Kate: I was babysitting a friend’s huge lab puppy. He was supposed to bring her to me along with all of her puppy gear but he didn’t have time….. so I went to his house and got it. I got her, I got her food and I got her giant crate into my car. I got home, I took her and her food inside. Then it was time for this giant crate. I live up a flight of stairs and this thing is awkward and huge and it hurt my hands! I gave myself this little pep talk: “You got this Kate. You’re strong. You’re capable. And you’re a badass. 1.2.3…” I hoisted this thing up on to my shoulder and carried it like a total boss up the stairs and into an my house. I really wish someone had been there to videotape it and turn it into a single girl meme! I was really proud of myself and more importantly, I was so grateful that I could handle it because there wasn’t anyone there to help me!

Erin: In the last few days, my body helped me master my headstand! Yoga is a practice I enjoy, but inversions have always been my weak spot due to fear of falling and looking silly. But, I finally built up the courage to try and my body came through!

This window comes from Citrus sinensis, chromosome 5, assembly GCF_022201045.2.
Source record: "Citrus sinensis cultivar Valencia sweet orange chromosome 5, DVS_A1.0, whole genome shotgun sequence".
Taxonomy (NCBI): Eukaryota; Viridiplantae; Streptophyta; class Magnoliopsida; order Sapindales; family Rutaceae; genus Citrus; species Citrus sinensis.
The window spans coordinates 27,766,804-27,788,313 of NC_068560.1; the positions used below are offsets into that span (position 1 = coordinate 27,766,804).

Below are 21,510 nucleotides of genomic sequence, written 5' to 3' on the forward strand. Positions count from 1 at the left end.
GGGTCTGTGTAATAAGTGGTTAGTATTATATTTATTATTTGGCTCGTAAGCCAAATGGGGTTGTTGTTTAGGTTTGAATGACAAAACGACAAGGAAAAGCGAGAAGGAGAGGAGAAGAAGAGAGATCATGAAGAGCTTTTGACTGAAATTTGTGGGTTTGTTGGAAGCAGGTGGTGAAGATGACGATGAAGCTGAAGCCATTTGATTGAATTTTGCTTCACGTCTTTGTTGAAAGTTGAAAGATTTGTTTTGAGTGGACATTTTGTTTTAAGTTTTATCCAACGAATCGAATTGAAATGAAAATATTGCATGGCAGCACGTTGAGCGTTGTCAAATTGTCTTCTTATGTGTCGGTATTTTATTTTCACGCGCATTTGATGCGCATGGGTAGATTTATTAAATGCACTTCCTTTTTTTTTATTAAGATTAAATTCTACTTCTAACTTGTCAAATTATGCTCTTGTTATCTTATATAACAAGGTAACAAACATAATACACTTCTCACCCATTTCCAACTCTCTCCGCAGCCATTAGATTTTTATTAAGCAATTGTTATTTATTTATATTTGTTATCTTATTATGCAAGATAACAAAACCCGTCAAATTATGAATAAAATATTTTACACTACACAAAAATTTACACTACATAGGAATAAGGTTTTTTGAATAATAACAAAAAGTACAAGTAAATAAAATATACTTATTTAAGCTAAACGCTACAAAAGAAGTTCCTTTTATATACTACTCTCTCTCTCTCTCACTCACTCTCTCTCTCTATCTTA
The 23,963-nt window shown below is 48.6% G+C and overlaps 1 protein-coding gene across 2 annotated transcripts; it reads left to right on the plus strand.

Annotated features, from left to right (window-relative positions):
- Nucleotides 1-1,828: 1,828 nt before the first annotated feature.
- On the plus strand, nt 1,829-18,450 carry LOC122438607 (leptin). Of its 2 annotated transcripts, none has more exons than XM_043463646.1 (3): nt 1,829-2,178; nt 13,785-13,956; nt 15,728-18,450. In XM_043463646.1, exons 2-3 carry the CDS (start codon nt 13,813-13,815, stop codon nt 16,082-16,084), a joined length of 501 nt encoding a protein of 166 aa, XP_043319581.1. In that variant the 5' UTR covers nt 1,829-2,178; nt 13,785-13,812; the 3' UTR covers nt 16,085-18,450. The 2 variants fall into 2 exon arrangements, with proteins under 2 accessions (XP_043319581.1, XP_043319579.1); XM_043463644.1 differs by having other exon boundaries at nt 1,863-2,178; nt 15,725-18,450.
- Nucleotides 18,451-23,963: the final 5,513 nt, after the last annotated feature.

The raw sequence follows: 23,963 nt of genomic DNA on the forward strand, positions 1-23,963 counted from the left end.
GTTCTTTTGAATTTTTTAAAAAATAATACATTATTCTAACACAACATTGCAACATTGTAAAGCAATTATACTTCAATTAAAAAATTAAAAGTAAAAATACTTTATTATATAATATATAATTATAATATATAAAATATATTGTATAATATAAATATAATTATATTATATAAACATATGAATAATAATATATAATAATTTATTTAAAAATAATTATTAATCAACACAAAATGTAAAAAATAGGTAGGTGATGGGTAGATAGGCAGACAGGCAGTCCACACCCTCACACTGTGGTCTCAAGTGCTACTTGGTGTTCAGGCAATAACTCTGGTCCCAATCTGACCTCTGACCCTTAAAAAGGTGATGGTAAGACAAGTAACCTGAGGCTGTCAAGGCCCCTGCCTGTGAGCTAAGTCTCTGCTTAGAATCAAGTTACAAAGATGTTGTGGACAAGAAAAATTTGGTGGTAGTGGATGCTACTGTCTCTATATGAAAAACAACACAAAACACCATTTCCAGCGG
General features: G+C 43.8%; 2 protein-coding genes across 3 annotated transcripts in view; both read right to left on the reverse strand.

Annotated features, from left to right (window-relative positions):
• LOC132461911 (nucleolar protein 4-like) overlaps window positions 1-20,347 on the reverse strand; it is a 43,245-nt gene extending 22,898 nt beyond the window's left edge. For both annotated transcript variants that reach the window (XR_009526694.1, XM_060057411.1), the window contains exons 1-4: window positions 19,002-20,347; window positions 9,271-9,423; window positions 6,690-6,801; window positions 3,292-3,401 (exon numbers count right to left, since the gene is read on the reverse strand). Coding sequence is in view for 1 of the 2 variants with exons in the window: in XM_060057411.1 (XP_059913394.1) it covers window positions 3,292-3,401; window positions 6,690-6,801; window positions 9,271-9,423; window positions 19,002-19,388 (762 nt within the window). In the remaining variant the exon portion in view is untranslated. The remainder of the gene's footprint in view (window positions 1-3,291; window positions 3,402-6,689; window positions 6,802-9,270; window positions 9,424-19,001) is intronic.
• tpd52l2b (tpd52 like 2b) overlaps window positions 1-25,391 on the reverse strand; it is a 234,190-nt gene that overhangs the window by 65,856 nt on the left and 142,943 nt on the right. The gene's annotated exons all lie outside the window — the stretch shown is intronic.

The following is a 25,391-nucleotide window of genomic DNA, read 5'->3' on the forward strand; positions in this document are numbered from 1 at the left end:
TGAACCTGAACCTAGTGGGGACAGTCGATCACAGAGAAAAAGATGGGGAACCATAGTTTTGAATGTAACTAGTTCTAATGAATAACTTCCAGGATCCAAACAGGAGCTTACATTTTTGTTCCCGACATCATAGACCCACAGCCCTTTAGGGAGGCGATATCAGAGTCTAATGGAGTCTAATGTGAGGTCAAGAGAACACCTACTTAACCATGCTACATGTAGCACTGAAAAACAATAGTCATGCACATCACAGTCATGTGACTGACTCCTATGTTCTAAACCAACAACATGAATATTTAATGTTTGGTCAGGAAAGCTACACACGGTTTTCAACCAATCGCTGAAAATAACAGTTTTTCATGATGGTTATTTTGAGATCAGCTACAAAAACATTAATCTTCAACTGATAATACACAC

Me: Wow, over the last few days my body has gone through a lot! Last Saturday, we had a powerlifting meet to test our new maxes at the gym. I surprised myself with what I was able to move. Over the last week, we've had some of the toughest workouts I have ever had to do and I felt like a total badass when I walked out of the gym. 

What do you need to feel strong?

Kate: That's a great question! I feel the strongest when I feel capable. I feel strong when I try something new. I feel strong when I go outside of my comfort zone.